Clos des Centenaries Grenache Vielles Vignes (Old Vines) Red 2019 - Southern Rhône, France
The Winemaker "Notes of raspberry, sweet spices and dry flowers. The palate is round and soft with a full bodied and smooth finish."
Clos des Centenaires was founded Luc Baudet of Chateau Mas-Neuf fame, and Californian wine industry veteran, Jack Edwards who both share a passion for artisan wines and the terroir of France’s Southern Rhone.
Clos des Centenaires is a historic vineyard situated in Costieres de Nimes, close to the Mediterranean Sea. The vineyard boasts 70-year-old Grenache vines which are deeply rooted in the pebble stones overlooking the picturesque lakes of Petite Camargue. The vineyard also features Cabernet Sauvignon, Petite Verdot, and Cinsault, and is known for producing unique, high-end, elegant wines of excellent value.
The vineyard soils are cultivated amongst natural grassland using shallow tillage methods and special attention is paid to the revitalization of vines (using annually prepared biodynamic compost). Inputs are limited to organically approved natural products.
Costieres de Nimes is the most southerly appellation of the Rhone wine region in southeastern France. The wines of the area are reputed to have been consumed by the Ancient Greeks and thus figure among the oldest known wines in the world. The Costieres de Nimes AOC covers an area between the towns of Nimes and Arles.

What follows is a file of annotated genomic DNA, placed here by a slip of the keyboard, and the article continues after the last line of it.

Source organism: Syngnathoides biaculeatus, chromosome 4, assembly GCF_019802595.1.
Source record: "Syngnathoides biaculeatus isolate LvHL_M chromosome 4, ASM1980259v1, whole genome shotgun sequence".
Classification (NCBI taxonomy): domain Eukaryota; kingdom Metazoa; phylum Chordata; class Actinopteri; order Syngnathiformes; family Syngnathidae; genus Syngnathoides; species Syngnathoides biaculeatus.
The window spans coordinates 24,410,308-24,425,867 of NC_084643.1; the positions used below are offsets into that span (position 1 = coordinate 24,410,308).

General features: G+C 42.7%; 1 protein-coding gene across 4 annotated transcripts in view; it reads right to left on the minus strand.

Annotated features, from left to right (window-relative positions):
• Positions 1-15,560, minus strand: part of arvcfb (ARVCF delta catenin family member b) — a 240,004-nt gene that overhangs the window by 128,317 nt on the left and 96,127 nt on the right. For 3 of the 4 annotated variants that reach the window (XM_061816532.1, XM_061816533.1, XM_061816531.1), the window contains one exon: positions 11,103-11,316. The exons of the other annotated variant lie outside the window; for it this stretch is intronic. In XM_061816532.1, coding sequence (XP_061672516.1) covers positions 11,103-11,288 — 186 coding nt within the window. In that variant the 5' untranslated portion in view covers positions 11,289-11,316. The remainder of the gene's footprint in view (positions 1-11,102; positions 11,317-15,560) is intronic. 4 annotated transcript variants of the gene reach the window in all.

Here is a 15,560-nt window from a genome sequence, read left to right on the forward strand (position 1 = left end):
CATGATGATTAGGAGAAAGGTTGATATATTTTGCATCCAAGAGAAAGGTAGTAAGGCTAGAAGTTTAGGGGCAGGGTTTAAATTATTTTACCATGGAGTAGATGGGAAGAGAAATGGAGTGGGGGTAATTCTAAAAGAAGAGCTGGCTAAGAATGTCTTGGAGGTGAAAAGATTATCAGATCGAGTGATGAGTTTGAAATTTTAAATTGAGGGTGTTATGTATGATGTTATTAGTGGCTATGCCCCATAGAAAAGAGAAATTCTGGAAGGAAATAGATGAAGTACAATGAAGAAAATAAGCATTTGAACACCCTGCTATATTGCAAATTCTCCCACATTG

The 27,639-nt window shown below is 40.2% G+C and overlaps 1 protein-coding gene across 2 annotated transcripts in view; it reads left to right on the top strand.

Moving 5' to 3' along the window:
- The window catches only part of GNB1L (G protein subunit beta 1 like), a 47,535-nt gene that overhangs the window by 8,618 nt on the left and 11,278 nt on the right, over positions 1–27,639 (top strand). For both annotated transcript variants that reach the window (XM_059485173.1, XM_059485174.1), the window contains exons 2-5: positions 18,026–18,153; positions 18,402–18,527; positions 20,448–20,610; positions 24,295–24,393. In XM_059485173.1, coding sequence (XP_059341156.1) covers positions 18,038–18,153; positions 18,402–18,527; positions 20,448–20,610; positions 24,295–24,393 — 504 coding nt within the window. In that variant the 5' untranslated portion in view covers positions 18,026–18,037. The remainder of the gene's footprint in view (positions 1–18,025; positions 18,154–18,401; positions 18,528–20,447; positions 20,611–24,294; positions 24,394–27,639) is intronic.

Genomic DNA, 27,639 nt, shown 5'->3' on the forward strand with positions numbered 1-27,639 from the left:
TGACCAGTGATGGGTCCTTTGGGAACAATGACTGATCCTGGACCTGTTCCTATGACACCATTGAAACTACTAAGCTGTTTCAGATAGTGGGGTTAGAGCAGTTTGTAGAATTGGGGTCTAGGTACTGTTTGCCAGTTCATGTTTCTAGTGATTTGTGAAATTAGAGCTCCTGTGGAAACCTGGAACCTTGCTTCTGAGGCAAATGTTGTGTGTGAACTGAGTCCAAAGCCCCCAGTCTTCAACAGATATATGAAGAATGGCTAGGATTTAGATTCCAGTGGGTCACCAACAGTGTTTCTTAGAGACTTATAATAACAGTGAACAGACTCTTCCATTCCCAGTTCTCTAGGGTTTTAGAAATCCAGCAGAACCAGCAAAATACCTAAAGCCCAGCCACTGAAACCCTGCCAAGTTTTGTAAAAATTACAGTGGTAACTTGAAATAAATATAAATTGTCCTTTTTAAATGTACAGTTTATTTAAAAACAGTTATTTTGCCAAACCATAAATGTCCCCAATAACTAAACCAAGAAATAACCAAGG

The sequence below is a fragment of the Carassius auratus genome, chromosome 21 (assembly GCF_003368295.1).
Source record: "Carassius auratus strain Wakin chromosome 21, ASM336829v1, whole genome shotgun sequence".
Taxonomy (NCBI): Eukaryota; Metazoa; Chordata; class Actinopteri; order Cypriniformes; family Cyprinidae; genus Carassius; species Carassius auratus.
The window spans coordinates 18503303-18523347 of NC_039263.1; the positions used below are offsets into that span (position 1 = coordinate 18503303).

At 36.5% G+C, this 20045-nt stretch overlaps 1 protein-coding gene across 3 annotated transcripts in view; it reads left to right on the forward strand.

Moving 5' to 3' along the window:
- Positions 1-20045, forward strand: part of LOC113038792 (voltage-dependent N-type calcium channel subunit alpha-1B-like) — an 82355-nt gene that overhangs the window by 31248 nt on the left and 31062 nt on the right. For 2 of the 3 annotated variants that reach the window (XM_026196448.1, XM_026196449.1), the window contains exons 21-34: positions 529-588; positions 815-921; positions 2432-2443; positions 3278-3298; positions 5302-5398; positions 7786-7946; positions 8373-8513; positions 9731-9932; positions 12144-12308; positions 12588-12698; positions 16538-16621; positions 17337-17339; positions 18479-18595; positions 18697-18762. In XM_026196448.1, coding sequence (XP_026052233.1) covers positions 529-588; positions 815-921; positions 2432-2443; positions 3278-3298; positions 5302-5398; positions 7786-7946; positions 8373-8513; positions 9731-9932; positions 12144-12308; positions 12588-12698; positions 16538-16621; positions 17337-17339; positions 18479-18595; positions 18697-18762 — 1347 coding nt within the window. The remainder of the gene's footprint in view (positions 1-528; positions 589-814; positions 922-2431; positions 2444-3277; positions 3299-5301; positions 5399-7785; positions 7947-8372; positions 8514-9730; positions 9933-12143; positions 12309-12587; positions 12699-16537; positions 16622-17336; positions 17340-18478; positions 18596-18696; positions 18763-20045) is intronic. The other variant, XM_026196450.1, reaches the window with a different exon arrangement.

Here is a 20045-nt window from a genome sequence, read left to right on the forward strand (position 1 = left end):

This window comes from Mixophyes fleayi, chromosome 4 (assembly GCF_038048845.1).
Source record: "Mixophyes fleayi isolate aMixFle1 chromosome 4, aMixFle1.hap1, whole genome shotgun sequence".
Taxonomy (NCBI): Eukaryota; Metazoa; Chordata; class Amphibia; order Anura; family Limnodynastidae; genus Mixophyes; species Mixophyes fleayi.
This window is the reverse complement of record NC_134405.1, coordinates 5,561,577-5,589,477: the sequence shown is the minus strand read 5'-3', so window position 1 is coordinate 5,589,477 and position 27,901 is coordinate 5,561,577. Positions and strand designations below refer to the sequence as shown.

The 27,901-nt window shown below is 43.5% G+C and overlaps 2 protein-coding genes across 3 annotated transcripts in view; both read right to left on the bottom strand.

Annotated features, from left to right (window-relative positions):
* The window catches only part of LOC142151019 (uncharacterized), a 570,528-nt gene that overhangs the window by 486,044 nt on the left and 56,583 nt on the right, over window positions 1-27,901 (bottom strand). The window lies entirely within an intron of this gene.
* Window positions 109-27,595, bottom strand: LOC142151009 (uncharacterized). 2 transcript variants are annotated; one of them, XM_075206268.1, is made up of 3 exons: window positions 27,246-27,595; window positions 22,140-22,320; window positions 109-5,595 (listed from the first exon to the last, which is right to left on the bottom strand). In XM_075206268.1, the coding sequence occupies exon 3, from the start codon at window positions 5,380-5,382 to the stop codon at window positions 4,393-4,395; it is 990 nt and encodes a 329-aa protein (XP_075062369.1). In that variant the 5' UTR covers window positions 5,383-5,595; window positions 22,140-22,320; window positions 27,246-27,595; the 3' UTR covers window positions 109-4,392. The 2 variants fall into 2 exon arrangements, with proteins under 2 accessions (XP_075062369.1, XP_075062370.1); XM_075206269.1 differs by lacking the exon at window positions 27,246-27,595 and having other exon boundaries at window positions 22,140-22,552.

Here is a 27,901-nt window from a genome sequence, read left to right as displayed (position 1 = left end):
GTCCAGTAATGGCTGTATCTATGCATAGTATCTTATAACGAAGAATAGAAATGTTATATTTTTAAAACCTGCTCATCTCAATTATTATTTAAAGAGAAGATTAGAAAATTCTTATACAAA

The Rhone Valley is one of France's key wine regions, and is divided neatly by a gap of about 25 miles (40km). Wines from the northern part of the valley tend to be Syrah-dominant (Hermitage and Cote Rotie being the most notable examples), while wines from the southern Rhone are more commonly blends, with Grenache playing a more dominant role. Chateauneuf-du-Pape is the most famous example of a southern Rhone blend, but similar blends are found in wines from Gigondas, Vacqueyras and the regional Cotes du Rhone title.
Grenache is a red-wine grape grown extensively in France, Spain, Australia and the United States and is one of the most widely distributed grapes in the world. Grenache is the French name for the grape, but it has a number of synonyms. In Spain, where it is one of the country's flagship varieties, it is known as Garnacha, and on the island of Sardinia it has been known for centuries as Cannonau. In France, Grenache is most widely planted in the southern Rhone Valley and throughout both Provence and Languedoc-Roussillon. It is most commonly found alongside Syrah and Mourvedre in the classic Southern Rhone Blend (notably in Cotes du Rhone wines), and is the main grape variety in Chateauneuf-du-Pape.